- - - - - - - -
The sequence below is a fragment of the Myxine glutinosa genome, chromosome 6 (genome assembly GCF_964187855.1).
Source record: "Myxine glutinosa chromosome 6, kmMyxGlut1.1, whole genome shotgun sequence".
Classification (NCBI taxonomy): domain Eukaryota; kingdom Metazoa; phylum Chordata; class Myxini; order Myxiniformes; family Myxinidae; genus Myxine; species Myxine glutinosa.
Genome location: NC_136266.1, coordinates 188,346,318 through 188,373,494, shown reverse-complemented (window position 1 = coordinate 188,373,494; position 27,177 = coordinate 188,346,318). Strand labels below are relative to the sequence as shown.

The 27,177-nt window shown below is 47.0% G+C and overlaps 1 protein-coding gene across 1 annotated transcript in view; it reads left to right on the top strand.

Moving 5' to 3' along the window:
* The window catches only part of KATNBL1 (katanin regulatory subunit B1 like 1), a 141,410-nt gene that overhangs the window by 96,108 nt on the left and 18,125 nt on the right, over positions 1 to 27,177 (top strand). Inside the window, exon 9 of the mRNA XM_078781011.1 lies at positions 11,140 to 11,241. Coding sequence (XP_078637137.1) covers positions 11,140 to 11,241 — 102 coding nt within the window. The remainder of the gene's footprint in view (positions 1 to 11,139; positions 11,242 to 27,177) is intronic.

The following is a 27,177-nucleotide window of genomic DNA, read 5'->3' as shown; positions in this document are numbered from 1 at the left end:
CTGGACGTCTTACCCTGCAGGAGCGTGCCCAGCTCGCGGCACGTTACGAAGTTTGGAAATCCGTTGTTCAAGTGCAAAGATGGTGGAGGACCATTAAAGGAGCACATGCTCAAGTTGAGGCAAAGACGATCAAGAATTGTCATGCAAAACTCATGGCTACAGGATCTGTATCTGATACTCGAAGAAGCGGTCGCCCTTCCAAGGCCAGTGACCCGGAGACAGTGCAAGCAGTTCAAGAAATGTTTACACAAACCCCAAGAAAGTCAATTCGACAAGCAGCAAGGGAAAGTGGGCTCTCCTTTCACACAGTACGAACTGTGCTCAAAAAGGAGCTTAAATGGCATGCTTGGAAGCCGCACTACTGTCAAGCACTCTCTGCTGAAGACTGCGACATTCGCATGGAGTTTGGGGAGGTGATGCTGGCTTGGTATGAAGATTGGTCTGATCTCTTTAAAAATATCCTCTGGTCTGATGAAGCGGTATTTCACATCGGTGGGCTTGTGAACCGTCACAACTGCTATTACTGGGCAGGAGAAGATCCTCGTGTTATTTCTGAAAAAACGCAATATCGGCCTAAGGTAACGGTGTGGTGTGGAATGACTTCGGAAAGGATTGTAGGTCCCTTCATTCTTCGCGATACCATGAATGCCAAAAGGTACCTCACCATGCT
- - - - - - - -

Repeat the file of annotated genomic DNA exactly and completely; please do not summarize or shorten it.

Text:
The sequence below is a fragment of the Myxine glutinosa genome, chromosome 6 (genome assembly GCF_964187855.1).
Source record: "Myxine glutinosa chromosome 6, kmMyxGlut1.1, whole genome shotgun sequence".
Classification (NCBI taxonomy): domain Eukaryota; kingdom Metazoa; phylum Chordata; class Myxini; order Myxiniformes; family Myxinidae; genus Myxine; species Myxine glutinosa.
Genome location: NC_136266.1, coordinates 188,346,318 through 188,373,494, shown reverse-complemented (window position 1 = coordinate 188,373,494; position 27,177 = coordinate 188,346,318). Strand labels below are relative to the sequence as shown.

The 27,177-nt window shown below is 47.0% G+C and overlaps 1 protein-coding gene across 1 annotated transcript in view; it reads left to right on the top strand.

Moving 5' to 3' along the window:
* The window catches only part of KATNBL1 (katanin regulatory subunit B1 like 1), a 141,410-nt gene that overhangs the window by 96,108 nt on the left and 18,125 nt on the right, over positions 1 to 27,177 (top strand). Inside the window, exon 9 of the mRNA XM_078781011.1 lies at positions 11,140 to 11,241. Coding sequence (XP_078637137.1) covers positions 11,140 to 11,241 — 102 coding nt within the window. The remainder of the gene's footprint in view (positions 1 to 11,139; positions 11,242 to 27,177) is intronic.

The following is a 27,177-nucleotide window of genomic DNA, read 5'->3' as shown; positions in this document are numbered from 1 at the left end:
CTGGACGTCTTACCCTGCAGGAGCGTGCCCAGCTCGCGGCACGTTACGAAGTTTGGAAATCCGTTGTTCAAGTGCAAAGATGGTGGAGGACCATTAAAGGAGCACATGCTCAAGTTGAGGCAAAGACGATCAAGAATTGTCATGCAAAACTCATGGCTACAGGATCTGTATCTGATACTCGAAGAAGCGGTCGCCCTTCCAAGGCCAGTGACCCGGAGACAGTGCAAGCAGTTCAAGAAATGTTTACACAAACCCCAAGAAAGTCAATTCGACAAGCAGCAAGGGAAAGTGGGCTCTCCTTTCACACAGTACGAACTGTGCTCAAAAAGGAGCTTAAATGGCATGCTTGGAAGCCGCACTACTGTCAAGCACTCTCTGCTGAAGACTGCGACATTCGCATGGAGTTTGGGGAGGTGATGCTGGCTTGGTATGAAGATTGGTCTGATCTCTTTAAAAATATCCTCTGGTCTGATGAAGCGGTATTTCACATCGGTGGGCTTGTGAACCGTCACAACTGCTATTACTGGGCAGGAGAAGATCCTCGTGTTATTTCTGAAAAAACGCAATATCGGCCTAAGGTAACGGTGTGGTGTGGAATGACTTCGGAAAGGATTGTAGGTCCCTTCATTCTTCGCGATACCATGAATGCCAAAAGGTACCTCACCATGCT